Like everything else, the future in printing is on-demand.

4 Dec

iTunes gives me music in the luxury of my home (not to mention in a manner where I can pick and choose individual songs). Netflix, any digital cable company and many online suitors let me watch TV on my own schedule with virtually any individual episode (and often any individual scene) that I want able to be called up in secconds.  So if audio and video can do it, why was I so shocked when Prof. Taylor presented her hypothesis that print can do it through bookstores becomiug printing stores in the next few years?

The idea makes so much sense that it hurts to think why it isn’t implemented yet.  Bookstores take on an overhead cost initially (the printer and related equipmented) but in turn can order less books and reduce the amount of unsold merchandise in store. They can charge slightly higher fees for the printed product because now a service/labor charge is warranted and they never need to deny a sale due to “out of stock” since a digital library can be limitless.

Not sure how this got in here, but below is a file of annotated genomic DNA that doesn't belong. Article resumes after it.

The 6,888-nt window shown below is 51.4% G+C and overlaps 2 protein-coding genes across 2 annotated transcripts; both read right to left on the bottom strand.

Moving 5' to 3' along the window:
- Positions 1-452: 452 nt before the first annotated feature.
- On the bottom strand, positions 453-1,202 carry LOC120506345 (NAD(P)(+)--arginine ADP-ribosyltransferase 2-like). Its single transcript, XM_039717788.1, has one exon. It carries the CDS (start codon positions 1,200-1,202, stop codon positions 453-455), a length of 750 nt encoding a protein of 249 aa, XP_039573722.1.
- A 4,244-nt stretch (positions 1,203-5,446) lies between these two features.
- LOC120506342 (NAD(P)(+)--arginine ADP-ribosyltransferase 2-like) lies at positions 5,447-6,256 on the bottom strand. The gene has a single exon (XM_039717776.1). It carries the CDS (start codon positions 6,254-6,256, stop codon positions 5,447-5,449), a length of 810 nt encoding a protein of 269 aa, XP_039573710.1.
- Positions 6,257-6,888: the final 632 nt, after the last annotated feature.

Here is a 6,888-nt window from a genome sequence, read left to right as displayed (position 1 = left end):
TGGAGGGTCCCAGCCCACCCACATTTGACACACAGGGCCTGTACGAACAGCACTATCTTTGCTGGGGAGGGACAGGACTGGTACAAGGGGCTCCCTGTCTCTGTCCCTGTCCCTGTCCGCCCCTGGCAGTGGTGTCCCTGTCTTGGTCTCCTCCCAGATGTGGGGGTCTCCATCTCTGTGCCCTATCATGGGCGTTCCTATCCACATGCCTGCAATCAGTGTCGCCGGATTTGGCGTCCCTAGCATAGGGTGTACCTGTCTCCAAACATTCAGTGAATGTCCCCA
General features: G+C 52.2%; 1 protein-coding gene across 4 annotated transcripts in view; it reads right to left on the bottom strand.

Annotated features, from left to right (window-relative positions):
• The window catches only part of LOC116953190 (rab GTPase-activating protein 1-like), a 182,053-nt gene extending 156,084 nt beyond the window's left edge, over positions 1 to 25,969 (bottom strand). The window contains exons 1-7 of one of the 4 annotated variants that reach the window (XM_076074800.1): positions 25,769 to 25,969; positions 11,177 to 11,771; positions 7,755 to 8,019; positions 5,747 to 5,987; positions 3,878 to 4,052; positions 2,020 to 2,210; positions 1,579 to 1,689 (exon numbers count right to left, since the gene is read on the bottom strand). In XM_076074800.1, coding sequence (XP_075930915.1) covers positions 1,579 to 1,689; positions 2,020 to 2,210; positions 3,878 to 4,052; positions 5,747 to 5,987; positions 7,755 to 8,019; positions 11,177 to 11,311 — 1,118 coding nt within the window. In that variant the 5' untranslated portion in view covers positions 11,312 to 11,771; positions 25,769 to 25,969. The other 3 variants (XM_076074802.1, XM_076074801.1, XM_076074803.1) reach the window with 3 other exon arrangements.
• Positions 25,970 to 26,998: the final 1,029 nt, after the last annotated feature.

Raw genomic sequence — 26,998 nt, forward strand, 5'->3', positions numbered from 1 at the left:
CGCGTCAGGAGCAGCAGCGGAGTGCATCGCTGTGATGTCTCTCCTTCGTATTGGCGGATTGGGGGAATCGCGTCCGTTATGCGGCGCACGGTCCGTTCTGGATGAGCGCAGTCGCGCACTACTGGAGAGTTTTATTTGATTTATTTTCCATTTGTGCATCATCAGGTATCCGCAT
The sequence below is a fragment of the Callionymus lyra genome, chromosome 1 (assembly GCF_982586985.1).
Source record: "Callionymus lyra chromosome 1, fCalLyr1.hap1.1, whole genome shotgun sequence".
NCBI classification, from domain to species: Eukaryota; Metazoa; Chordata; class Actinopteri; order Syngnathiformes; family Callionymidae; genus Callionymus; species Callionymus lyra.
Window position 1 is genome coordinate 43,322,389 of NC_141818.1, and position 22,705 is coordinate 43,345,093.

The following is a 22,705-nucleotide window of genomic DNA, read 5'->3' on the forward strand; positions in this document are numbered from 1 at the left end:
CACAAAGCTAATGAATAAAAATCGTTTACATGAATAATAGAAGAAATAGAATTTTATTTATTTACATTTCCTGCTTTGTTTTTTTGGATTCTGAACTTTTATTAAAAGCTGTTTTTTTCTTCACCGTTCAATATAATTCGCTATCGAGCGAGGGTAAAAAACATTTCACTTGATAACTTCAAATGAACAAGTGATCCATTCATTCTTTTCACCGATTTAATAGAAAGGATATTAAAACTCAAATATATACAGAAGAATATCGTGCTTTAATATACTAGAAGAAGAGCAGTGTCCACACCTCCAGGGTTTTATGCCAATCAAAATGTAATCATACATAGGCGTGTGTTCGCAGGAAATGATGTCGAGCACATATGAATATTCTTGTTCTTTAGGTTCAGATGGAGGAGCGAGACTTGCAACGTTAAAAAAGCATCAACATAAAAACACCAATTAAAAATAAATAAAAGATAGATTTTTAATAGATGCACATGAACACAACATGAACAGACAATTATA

Publishing companies seems to suffer a bit more since this system can really empower a self-publisher (though I know major publishers have relationships with major retail bookstores that can be sustained in this hypothetical environment). Publishers would no longer get mass sales of books to retailers but selling digital rights and providing digital distribution avenues to authors seems viable.

In the end, it’ll mean trading in huge book sales for the ability to have whatever I want, whenever I want it. It’s the plan for media in the 21st century, no matter what content type.


One Response to “Like everything else, the future in printing is on-demand.”

  1. A Graphic World II December 7, 2010 at 10:52 pm #

    5/5, great job this semester.

    -Bridget Streeter

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